Ubiquiti Unifi and 802.1x

Overview

As many will know, 802.1x is an authentication method often deployed as part of the WPA Enterprise authentication method for wireless networks or used on switches at the access layer of the network to authenticate client endpoints. I have deployed this in the past on Cisco network equipment using ACS and ISE backed off to Active Directory but I’ve never seen it done on the Ubiquiti Unifi stack. This article documents my attempt.

The Lab

The lab consists of a Unifi UDM Pro (1.7.2 at the time of writing), a couple of UAP-nanoHD wireless access points, some Unifi Flex Mini switches (which are absolutely awesome for the price) and a USW-16-POE Gen2 switch gluing everything together.

802.1x at 10,000 Feet

At a high level, the 802.1x framework consists of three components:

  • A Supplicant – this is the client device that wants to attach to the network.
  • An Authenticator – this is a network device such as a switch or WAP that will allow network access once authentication is complete.
  • An Authentication Server – this is the server or authentication platform that evaluates the credentials submitted by the supplicant and instructs the authenticator to grant or deny access to the network.

Communication between the authenticator and authentication server is transmitted using the RADIUS protocol.

Because this is a lab environment, I’m going to make use of the RADIUS authentication server built into the Unifi Controller hosted on the UDM Pro so I can concentrate on the Unifi element. I should also point out that instructions listed here are done using the Classic Unifi Controller Settings menu, not the new beta settings.

Enabling the Unifi Radius Server

Log into the Unifi Controller and click the Settings icon.

Click on the Services tab.

A number of new options are presented across the top of the screen including RADIUS so select this option and then click the Server option which appears underneath.

Select the Enable RADIUS Server option.

Enter a memorable but secure password in the Secret field. This will be required later on. I’m going to use an uber secret err … secret of “PASSWORD” as this is a lab.

Leave the Authentication and Accounting ports at their default values (1812/1813).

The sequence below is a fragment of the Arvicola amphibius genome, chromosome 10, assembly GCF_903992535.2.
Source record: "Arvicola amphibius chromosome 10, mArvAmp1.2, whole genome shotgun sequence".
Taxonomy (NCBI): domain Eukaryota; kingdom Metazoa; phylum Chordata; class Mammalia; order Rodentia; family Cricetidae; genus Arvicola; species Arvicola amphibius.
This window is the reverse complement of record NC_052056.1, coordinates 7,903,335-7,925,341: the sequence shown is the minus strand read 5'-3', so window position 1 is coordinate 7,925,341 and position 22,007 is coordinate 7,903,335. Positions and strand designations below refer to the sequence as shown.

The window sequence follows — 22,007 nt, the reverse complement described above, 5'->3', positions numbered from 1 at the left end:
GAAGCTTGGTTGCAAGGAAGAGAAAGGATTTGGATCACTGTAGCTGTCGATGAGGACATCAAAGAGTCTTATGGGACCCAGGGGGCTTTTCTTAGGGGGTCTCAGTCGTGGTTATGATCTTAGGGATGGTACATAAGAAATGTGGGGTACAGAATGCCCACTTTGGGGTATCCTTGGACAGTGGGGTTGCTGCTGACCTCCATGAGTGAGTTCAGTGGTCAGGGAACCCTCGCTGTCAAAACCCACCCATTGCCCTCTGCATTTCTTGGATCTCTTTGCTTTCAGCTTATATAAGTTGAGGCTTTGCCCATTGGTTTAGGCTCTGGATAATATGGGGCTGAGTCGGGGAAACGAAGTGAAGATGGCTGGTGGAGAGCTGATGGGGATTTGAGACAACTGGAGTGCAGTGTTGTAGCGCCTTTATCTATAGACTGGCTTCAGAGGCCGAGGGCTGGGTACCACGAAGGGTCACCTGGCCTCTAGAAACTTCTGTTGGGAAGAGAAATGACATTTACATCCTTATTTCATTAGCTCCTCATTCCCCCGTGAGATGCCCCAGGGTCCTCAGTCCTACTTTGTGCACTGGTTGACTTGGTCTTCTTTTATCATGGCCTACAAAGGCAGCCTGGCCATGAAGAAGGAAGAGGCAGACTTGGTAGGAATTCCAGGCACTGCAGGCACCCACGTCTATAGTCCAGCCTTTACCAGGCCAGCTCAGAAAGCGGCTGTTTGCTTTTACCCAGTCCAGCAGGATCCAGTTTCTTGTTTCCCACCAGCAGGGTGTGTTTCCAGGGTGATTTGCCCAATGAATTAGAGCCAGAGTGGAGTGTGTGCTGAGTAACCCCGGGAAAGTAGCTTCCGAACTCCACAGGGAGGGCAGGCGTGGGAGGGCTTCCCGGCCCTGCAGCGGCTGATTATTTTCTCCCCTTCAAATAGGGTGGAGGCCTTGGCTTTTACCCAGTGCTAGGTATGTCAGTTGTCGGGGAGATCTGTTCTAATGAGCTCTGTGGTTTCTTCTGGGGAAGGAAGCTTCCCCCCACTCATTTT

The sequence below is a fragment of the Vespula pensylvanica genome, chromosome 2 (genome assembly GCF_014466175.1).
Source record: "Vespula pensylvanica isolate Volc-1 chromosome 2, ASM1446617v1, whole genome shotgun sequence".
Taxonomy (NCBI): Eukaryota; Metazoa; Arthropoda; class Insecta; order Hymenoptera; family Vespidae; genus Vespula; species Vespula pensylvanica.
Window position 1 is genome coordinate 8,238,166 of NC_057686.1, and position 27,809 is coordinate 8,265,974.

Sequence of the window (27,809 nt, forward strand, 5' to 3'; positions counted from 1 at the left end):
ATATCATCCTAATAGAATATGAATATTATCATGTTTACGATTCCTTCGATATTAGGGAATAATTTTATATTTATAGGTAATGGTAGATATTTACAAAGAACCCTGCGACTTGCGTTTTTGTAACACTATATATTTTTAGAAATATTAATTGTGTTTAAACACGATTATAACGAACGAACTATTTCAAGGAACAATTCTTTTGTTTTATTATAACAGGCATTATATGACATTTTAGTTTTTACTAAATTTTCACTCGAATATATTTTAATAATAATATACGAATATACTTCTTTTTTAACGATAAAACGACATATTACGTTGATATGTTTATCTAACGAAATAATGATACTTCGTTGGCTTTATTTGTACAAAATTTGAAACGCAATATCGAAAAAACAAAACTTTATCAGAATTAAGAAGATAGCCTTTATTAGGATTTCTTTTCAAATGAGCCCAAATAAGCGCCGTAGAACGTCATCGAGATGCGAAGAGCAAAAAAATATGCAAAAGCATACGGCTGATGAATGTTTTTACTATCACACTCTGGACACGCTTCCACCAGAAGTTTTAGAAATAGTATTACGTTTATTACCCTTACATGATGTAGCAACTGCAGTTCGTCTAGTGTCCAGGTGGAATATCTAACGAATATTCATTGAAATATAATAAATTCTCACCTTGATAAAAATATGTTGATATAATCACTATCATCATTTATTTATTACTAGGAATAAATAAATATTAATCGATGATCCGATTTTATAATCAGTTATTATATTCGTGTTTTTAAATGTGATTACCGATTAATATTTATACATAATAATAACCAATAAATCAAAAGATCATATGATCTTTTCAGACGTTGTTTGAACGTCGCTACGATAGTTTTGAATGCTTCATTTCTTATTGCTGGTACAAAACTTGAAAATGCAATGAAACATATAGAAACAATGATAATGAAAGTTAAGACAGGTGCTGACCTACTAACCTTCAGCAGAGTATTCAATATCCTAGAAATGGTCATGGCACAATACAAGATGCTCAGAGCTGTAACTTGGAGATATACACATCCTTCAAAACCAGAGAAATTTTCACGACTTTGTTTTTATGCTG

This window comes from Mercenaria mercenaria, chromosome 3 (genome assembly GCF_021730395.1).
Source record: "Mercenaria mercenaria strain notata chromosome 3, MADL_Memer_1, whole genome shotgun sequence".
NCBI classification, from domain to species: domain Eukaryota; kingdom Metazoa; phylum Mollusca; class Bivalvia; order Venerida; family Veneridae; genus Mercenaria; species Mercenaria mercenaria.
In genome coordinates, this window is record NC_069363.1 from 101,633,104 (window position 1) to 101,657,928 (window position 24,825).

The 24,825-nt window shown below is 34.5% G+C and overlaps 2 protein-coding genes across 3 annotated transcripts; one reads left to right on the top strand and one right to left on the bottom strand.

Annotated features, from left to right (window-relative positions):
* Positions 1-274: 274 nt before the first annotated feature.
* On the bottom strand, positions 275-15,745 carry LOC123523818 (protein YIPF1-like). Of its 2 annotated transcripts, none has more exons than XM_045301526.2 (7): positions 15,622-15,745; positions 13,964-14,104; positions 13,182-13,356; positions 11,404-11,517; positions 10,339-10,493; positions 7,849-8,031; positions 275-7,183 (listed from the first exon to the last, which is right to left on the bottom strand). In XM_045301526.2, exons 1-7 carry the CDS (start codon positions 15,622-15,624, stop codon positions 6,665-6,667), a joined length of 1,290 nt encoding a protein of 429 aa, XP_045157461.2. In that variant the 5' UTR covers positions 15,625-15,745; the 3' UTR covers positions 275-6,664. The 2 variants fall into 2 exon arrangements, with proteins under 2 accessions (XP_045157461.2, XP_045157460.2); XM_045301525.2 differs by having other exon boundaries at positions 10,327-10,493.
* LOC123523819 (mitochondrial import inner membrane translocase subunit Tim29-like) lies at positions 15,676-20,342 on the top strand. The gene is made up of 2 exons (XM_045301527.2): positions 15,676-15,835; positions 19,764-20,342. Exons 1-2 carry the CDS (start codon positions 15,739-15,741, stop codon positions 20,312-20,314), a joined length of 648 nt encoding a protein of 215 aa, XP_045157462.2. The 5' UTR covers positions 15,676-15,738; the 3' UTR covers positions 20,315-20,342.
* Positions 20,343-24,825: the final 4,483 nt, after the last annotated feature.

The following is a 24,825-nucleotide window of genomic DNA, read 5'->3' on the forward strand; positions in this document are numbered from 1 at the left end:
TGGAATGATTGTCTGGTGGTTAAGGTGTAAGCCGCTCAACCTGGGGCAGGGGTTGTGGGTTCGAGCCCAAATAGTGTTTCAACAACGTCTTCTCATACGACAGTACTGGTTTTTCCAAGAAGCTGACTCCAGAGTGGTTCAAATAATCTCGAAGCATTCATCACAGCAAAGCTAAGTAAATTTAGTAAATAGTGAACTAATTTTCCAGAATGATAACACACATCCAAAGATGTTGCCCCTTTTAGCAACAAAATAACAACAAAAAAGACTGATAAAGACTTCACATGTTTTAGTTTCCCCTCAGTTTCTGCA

Leave all other settings as default and press Apply Changes to save settings.

Define a RADIUS User

Log into the Unifi Controller and click the Settings icon.

Click on the Services tab.

A number of new options are presented across the top of the screen including RADIUS so select this option and then click the User option which appears underneath.

Click on the Create New User button.

Enter a name for this new user in the Name field. I’m going with “user” for now.

Enter a password for this user in the Password field. Again, I’m going with the super secret “PASSWORD” but in your case, this should be something memorable but secure!

Leave the other settings at their defaults and click the Save button.

Note: Testing showed that BOTH username and password selected here are CaSe SeNsItIvE. Don’t let this catch you out when trying to connect later on.

Wifi SSID and Enterprise (802.1x) Definition

Log into the Unifi Controller and click the Settings icon.

Browse to the Wireless Networks tab.

Click the Create New Wireless Network button.

Enter a name for this new wireless network in the Name/SSID field. I’m calling mine 802.1x

Make sure the Enabled checkbox is checked.

Set the Security radio button to WPA Enterprise.

A new option called Radius Profile appears prefilled with Default. I’m going to accept this for now.

At this stage, clicking the Save button is enough to complete the setup although there are additional settings under the Advanced drop down menu which may be useful.

Connecting a Wireless Device

At this stage, I’m ready to connect a Wireless Device. My implement of torture is a Dell Latitude laptop running a standalone (i.e. not on an AD Domain) version of Windows 10 Professional.

Click on the Network icon down in the bottom right hand corner of the Windows task bar near the clock and if everything is going to plan, you’ll see the SSID for the wireless network created earlier in the process.

Click on the name of your SSID, mine was 802.1x and press Connect.

Windows 10 will warn probably warn you about certificates at this point advising you not to connect if you weren’t expecting a certificate prompt from the network. As we are, press OK to continue.

At this stage, you should now receive a prompt for credentials. Enter the Username and Password you created when setting up the RADIUS user and remember that both username and password are case sensitive!

You should now be connected to your new Wireless SSID having authenticated via 802.1x.

Congratulations!

Validation

The obvious validation for proving you have a valid connection is to run the ipconfig command from a powershell or cmd prompt. If you have an IP address in your usual range then all is well.

You can also browse to Clients from the left hand menu in the Unifi dashboard, filter by Wireless clients and then if you filter columns and select 802.1x identity, you should see your wireless device connected and authenticated with the username listed that you created earlier.

Conclusion

Hopefully this is enough to get you started with 802.1x and Unifi. I will put an article together at some point in the future regarding 802.1x, Unifi wired connections and RADIUS assigned VLANs but until then, thanks for viewing this post and please leave any comments below.

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